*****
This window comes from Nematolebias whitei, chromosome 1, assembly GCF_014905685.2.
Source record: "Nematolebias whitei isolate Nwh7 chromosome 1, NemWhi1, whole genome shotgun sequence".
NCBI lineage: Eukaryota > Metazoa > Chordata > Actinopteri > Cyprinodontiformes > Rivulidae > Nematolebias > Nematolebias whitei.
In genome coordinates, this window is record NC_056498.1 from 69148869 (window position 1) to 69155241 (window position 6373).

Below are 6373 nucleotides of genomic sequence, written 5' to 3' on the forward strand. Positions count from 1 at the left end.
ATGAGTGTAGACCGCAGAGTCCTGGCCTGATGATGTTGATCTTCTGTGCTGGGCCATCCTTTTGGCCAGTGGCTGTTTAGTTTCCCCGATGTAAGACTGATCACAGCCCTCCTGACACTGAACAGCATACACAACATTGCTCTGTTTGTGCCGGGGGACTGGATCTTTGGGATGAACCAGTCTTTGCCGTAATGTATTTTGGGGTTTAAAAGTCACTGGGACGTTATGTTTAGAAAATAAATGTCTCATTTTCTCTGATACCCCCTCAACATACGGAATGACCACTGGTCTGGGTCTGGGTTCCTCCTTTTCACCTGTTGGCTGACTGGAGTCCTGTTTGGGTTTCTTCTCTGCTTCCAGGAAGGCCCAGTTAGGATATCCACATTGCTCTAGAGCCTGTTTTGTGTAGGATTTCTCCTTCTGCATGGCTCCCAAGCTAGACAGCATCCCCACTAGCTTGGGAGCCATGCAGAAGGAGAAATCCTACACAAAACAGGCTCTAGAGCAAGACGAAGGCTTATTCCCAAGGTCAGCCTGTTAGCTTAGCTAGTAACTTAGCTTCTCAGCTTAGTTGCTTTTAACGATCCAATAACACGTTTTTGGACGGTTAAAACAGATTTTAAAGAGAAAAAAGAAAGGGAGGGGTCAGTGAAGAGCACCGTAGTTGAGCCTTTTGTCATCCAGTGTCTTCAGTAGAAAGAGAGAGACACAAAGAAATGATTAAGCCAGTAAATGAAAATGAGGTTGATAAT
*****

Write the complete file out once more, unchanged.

This window comes from Nematolebias whitei, chromosome 1, assembly GCF_014905685.2.
Source record: "Nematolebias whitei isolate Nwh7 chromosome 1, NemWhi1, whole genome shotgun sequence".
NCBI lineage: Eukaryota > Metazoa > Chordata > Actinopteri > Cyprinodontiformes > Rivulidae > Nematolebias > Nematolebias whitei.
In genome coordinates, this window is record NC_056498.1 from 69148869 (window position 1) to 69155241 (window position 6373).

Below are 6373 nucleotides of genomic sequence, written 5' to 3' on the forward strand. Positions count from 1 at the left end.
ATGAGTGTAGACCGCAGAGTCCTGGCCTGATGATGTTGATCTTCTGTGCTGGGCCATCCTTTTGGCCAGTGGCTGTTTAGTTTCCCCGATGTAAGACTGATCACAGCCCTCCTGACACTGAACAGCATACACAACATTGCTCTGTTTGTGCCGGGGGACTGGATCTTTGGGATGAACCAGTCTTTGCCGTAATGTATTTTGGGGTTTAAAAGTCACTGGGACGTTATGTTTAGAAAATAAATGTCTCATTTTCTCTGATACCCCCTCAACATACGGAATGACCACTGGTCTGGGTCTGGGTTCCTCCTTTTCACCTGTTGGCTGACTGGAGTCCTGTTTGGGTTTCTTCTCTGCTTCCAGGAAGGCCCAGTTAGGATATCCACATTGCTCTAGAGCCTGTTTTGTGTAGGATTTCTCCTTCTGCATGGCTCCCAAGCTAGACAGCATCCCCACTAGCTTGGGAGCCATGCAGAAGGAGAAATCCTACACAAAACAGGCTCTAGAGCAAGACGAAGGCTTATTCCCAAGGTCAGCCTGTTAGCTTAGCTAGTAACTTAGCTTCTCAGCTTAGTTGCTTTTAACGATCCAATAACACGTTTTTGGACGGTTAAAACAGATTTTAAAGAGAAAAAAGAAAGGGAGGGGTCAGTGAAGAGCACCGTAGTTGAGCCTTTTGTCATCCAGTGTCTTCAGTAGAAAGAGAGAGACACAAAGAAATGATTAAGCCAGTAAATGAAAATGAGGTTGATAAT